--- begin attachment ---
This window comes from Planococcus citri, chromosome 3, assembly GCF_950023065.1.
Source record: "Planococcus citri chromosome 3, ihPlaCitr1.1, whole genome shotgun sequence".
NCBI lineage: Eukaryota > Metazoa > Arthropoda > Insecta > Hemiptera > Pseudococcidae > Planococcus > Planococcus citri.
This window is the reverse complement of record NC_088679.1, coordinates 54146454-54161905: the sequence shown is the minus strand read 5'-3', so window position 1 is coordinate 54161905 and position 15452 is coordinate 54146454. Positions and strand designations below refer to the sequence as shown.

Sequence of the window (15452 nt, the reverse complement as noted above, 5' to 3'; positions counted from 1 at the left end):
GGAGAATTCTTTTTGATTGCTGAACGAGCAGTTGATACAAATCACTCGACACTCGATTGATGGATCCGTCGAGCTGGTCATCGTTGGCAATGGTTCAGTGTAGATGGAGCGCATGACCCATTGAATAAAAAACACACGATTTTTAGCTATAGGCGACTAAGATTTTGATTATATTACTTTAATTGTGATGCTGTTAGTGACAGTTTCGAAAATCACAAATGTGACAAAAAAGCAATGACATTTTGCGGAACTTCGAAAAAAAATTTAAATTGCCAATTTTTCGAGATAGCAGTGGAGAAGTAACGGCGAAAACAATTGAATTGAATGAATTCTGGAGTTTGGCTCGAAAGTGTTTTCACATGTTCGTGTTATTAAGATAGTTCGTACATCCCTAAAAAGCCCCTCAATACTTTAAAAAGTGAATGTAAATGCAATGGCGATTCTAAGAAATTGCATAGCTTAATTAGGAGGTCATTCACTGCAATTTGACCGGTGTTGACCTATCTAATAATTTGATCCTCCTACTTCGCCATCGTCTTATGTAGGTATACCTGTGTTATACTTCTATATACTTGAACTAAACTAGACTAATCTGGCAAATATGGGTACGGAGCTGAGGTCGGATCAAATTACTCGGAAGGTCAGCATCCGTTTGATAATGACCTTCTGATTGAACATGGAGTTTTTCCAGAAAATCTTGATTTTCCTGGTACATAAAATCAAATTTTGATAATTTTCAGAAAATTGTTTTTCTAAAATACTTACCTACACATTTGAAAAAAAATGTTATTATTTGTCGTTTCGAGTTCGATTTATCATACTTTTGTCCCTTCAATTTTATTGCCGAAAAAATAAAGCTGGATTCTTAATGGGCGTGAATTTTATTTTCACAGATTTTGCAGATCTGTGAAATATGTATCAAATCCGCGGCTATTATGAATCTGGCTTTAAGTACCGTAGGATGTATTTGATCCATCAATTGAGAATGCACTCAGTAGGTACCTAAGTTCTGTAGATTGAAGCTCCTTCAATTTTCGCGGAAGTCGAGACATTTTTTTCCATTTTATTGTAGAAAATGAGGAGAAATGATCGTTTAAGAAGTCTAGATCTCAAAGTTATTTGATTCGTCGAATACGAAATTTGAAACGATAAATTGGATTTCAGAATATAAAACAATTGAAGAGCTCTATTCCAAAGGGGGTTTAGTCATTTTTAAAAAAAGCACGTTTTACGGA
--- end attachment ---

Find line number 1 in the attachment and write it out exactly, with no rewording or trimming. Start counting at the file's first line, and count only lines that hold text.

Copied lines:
This window comes from Planococcus citri, chromosome 3, assembly GCF_950023065.1.